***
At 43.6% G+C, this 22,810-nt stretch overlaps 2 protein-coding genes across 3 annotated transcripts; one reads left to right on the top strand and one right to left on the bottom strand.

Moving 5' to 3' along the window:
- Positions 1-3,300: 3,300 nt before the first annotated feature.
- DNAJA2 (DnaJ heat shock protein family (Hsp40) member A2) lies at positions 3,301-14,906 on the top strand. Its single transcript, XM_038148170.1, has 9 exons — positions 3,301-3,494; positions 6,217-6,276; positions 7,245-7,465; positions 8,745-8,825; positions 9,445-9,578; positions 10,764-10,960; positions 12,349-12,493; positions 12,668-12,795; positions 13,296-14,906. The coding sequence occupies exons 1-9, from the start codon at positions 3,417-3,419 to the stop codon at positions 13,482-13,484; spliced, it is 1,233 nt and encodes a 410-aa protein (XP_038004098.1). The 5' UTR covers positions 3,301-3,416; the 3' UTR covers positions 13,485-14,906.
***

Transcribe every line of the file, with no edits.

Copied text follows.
At 43.6% G+C, this 22,810-nt stretch overlaps 2 protein-coding genes across 3 annotated transcripts; one reads left to right on the top strand and one right to left on the bottom strand.

Moving 5' to 3' along the window:
- Positions 1-3,300: 3,300 nt before the first annotated feature.
- DNAJA2 (DnaJ heat shock protein family (Hsp40) member A2) lies at positions 3,301-14,906 on the top strand. Its single transcript, XM_038148170.1, has 9 exons — positions 3,301-3,494; positions 6,217-6,276; positions 7,245-7,465; positions 8,745-8,825; positions 9,445-9,578; positions 10,764-10,960; positions 12,349-12,493; positions 12,668-12,795; positions 13,296-14,906. The coding sequence occupies exons 1-9, from the start codon at positions 3,417-3,419 to the stop codon at positions 13,482-13,484; spliced, it is 1,233 nt and encodes a 410-aa protein (XP_038004098.1). The 5' UTR covers positions 3,301-3,416; the 3' UTR covers positions 13,485-14,906.